Howitzers from the U.S. and other countries have helped Kyiv hold off or gain ground against Russia, a senior U.S. defense official said. The official, who spoke on condition of anonymity to discuss the U.S. military assessment, said Ukraine has pushed Russian forces to within a half-mile to 2.5 miles of Russia's border but could not confirm if it was all the way to the frontier.
The official said Russian long-range strikes also appeared to target a Ukrainian military training center in Yavoriv, near the Polish border. There were no immediate reports of casualties.
The international response to the Russian invasion picked up pace.
Sweden's decision to seek NATO membership came after a similar decision by neighboring Finland in a historic shift for the countries, which were nonaligned for generations.
Swedish Prime Minister Magdalena Andersson said her country would be in a "vulnerable position" during the application period and urged her fellow citizens to brace themselves.
"Russia has said that that it will take countermeasures if we join NATO," she said. "We cannot rule out that Sweden will be exposed to, for instance, disinformation and attempts to intimidate and divide us."
But President Recep Tayyip Erdogan of Turkey, a NATO member, ratcheted up his objection to their joining. He accused the countries of failing to take a "clear" stance against Kurdish militants and other groups that Ankara considers terrorists, and of imposing military sanctions on Turkey.
He said Swedish and Finnish officials who are expected in Turkey next week should not bother to come if they intend to try to persuade Turkey to drop its objection.
"How can we trust them?" Erdogan asked at a joint news conference with the visiting Algerian president.
All 30 current NATO members must agree to let the Nordic neighbors join.
Russian President Vladimir Putin said Moscow "does not have a problem" with Sweden or Finland as they apply for NATO membership, but that "the expansion of military infrastructure onto this territory will of course give rise to our reaction in response."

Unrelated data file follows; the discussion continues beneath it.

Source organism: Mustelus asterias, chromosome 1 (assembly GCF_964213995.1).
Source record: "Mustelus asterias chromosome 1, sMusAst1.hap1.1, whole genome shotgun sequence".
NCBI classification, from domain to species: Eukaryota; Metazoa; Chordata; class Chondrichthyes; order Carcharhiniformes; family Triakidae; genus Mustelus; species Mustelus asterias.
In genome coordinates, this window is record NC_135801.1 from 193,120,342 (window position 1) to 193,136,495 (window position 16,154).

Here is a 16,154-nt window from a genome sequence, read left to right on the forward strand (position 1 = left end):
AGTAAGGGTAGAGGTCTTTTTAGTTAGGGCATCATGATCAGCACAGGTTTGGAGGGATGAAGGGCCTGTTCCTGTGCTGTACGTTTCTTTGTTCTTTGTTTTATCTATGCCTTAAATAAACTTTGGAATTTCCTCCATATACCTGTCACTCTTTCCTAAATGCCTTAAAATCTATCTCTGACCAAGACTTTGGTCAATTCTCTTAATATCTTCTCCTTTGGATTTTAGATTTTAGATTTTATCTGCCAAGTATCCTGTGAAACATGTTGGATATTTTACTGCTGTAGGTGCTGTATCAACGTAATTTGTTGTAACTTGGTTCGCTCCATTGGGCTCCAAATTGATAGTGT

Putin, whose remarks came at a Kremlin summit of the Collective Security Treaty Organization -- Russia's answer to NATO, found only one of his five assembled allies supporting him on Ukraine. The alliance of six post-Soviet states, the organization was marking the 30-year anniversary of its founding.
Speaking first in the televised portion of the summit, President Alexander Lukashenko of Belarus -- who has supported Putin's war in Ukraine but has not sent troops -- criticized other members of the alliance for insufficiently backing Russia and Belarus in the face of Western sanctions.
He noted how the organization had sent forces to Kazakhstan in January to prop up the country's government in the face of protests -- yet had left Russia largely on its own amid the war in Ukraine.
"Are we just as connected by bonds of solidarity and support now?" he asked, after mentioning the alliance's support of the Kazakh government. "Maybe I'm wrong, but as recent events have shown, it seems the answer is no."
Kazakhstan has said that it would not help Russia circumvent international sanctions. In a United Nations vote March 2 condemning the invasion of Ukraine, Belarus was the only post-Soviet country to take Russia's side.
"Look at how monolithically the European Union votes and acts," Lukashenko said at Monday's summit, sitting at a round table with the other leaders. "If we are separate, we'll just be crushed and torn apart."